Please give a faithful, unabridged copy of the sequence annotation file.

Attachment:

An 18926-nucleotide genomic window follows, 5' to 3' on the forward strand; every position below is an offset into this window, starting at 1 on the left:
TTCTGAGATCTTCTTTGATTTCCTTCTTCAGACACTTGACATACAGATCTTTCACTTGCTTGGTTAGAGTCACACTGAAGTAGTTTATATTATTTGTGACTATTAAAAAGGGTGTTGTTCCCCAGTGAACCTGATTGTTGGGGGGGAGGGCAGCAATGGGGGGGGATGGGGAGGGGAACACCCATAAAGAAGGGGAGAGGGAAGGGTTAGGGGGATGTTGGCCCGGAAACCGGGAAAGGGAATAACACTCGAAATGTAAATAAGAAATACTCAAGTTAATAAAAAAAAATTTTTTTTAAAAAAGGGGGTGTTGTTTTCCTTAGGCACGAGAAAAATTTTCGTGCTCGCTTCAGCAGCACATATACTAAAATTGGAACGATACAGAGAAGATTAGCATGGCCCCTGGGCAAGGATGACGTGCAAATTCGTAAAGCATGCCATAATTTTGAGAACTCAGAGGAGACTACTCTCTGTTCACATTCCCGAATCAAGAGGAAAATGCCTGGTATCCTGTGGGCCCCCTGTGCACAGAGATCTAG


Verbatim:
An 18926-nucleotide genomic window follows, 5' to 3' on the forward strand; every position below is an offset into this window, starting at 1 on the left:
TTCTGAGATCTTCTTTGATTTCCTTCTTCAGACACTTGACATACAGATCTTTCACTTGCTTGGTTAGAGTCACACTGAAGTAGTTTATATTATTTGTGACTATTAAAAAGGGTGTTGTTCCCCAGTGAACCTGATTGTTGGGGGGGAGGGCAGCAATGGGGGGGGATGGGGAGGGGAACACCCATAAAGAAGGGGAGAGGGAAGGGTTAGGGGGATGTTGGCCCGGAAACCGGGAAAGGGAATAACACTCGAAATGTAAATAAGAAATACTCAAGTTAATAAAAAAAAATTTTTTTTAAAAAAGGGGGTGTTGTTTTCCTTAGGCACGAGAAAAATTTTCGTGCTCGCTTCAGCAGCACATATACTAAAATTGGAACGATACAGAGAAGATTAGCATGGCCCCTGGGCAAGGATGACGTGCAAATTCGTAAAGCATGCCATAATTTTGAGAACTCAGAGGAGACTACTCTCTGTTCACATTCCCGAATCAAGAGGAAAATGCCTGGTATCCTGTGGGCCCCCTGTGCACAGAGATCTAG